Levi Romero is a natural choice as the state of New Mexico’s first poet laureate. His poetry details New Mexico. It speaks to the people and the place. It is steeped in the culture. And, obviously, you would want your New Mexico poet laureate to seek out the writers, poets and storytellers throughout The Land of Enchantment while tooling around behind the wheel of his ’58 Impala. Romero is the right guy for the job.
Romero is a laid-back UNM professor in the Chicana and Chicano Studies program. His work has focused on the cultural landscapes of his native New Mexico. It’s a three-year appointment that comes with a desk at the state library, a paycheck and a slew of ideas about how he should spend his three years. It is his hope that this new role will help him to further amplify the voices of the people of this state. His experience with film and architecture should come in handy as he begins to define a role he sees as not limited to just writers and books. Romero will not only set the bar high for this new position, but will likely be called on to find something comforting to say as we move though what is shaping up to be a very difficult time.
Weekly Alibi sat down with Romero to talk about the people of New Mexico, what makes this place endure and the plans he has for his tenure as the state’s first poet laureate. The following is an edited version of that conversation.
Weekly Alibi: How would you describe New Mexico to someone who has never been here?
Levi Romero: Without trying to come across with a generic answer or something that you would find in a New Mexico True brochure, New Mexico is really unique and special because it allows the individual to flourish in an environment like this, as it has for centuries. What brought them here was one thing, what kept them here was another thing. I think those kinds of things are still what keeps people here. Even in spite of the economy, the crime and all those other negative aspects, there is a sense of community. People recognize it. They want to nurture it. They want to cultivate it. Whether it's on a big scale, like Albuquerque, or a smaller scale, like a village where I’m from, like Embudo.
People have been here for centuries. What has endured?
What's endured is this idea of communion; the spiritual communion with the land, the spiritual communion with one another. Aside from that, what do you have? It's not a place where you come to make money, right? If you do, you're in the wrong place.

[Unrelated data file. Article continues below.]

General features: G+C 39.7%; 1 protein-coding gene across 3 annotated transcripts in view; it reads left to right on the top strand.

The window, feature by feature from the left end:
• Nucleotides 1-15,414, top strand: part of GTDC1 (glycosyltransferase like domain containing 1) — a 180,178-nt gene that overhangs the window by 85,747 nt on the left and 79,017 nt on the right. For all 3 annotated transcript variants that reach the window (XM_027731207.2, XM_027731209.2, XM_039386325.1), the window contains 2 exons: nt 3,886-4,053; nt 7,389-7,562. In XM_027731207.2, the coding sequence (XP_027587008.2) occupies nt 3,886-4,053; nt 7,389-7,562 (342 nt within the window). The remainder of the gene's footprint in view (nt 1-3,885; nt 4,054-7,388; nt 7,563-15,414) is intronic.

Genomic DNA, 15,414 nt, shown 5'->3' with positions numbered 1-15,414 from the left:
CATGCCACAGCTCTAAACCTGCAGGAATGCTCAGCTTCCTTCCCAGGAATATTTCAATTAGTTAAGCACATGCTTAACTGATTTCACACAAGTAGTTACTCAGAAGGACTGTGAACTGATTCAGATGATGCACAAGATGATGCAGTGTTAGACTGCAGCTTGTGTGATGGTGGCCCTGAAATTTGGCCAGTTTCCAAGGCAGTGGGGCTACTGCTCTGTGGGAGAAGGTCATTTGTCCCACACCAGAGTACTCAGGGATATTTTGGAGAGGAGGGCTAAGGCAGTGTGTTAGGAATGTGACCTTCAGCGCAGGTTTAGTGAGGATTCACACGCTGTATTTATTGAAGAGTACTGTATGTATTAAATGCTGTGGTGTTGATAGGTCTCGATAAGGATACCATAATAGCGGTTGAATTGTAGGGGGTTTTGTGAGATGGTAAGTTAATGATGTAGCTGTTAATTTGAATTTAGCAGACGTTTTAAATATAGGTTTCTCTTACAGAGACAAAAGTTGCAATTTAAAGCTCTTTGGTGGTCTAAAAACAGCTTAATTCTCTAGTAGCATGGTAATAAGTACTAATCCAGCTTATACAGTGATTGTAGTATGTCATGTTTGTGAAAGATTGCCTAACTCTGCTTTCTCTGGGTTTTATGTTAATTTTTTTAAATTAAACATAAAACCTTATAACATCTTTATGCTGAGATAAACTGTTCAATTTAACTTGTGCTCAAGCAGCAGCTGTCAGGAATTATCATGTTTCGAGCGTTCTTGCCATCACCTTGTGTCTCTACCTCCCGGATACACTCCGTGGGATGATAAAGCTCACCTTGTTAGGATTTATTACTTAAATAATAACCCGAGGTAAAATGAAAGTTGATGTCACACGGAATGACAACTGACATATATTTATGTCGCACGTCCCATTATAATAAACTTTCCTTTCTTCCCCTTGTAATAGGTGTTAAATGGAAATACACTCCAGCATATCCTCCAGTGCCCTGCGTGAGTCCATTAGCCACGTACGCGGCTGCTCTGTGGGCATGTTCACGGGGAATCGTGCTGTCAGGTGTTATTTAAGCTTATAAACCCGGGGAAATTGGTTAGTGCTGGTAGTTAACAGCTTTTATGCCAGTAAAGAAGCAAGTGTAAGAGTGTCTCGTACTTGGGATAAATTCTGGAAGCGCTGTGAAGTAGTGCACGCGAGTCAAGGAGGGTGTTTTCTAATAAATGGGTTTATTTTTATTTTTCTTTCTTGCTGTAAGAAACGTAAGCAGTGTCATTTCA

What makes New Mexico different from other places in the country?
I think the people make the place different. The landscape to some degree is different, too. When you're driving from Arizona, you begin to see the landscape, the geography beginning to change. You know when you've crossed that state line and when you're in New Mexico. The landscape reads differently. The hills are at a different scale, a different proportion, the color of the light. The color of the sky, that blue-newness of the sky. Those kinds of things still permeate through our physical senses.
I teach a class called Mi Querencia: A Connection Between Place and Identity. One of the first questions posed in the class is, “When you’re away and you’re coming back, when do you realize that you’re near home?” For me, it's when I get to the top of the hill outside of Santa Fe, and I'm looking north right before you get to the opera, right at the top, over the hill there. I see that landscape. I see the mountains. I see the valleys. I see the arroyos. I see the vegetation. I know that from that point on, if I had to crawl home, I could.
We're in the middle of a lot of fear right now. How can words heal and protect?
In the same way that they've been used forever. Once we open up a conversation and a dialogue and are receptive to each other, the healing can begin. When you tell me, “Hey man, I'm kind of worried about this.” That’s what poetry does. Workshops do that. We can conquer that fear by opening ourselves up. You have to create that atmosphere of trust and comfort. Then the question is, “How do you do that?” How you do that is by opening yourself up first and becoming vulnerable.
What are your plans as Poet Laureate?
To get through it.
To endure. In many ways, it's not anything different than what I've already been doing since the 1990s when I first really started coming onto the poetry scene. But now it’s got a title and has got obligations and it’s got responsibilities. It's got the trust and the blessings of the people. The state Poet Laureate Program has got some initiatives. One of them is to produce some podcasts based on conversations that I have as I go around the state. What we want to do is not just interview poets but [also] storytellers. Sometimes the most poetic people are the people who don't even have books or read, but they are these amazing storytellers and they exist in our families, in our communities. They are neighbors across the street and nobody is listening to them. Once they start talking and you start listening, they're amazing. I want to create podcasts around the ordinary, everyday spoken word in addition to the written poets.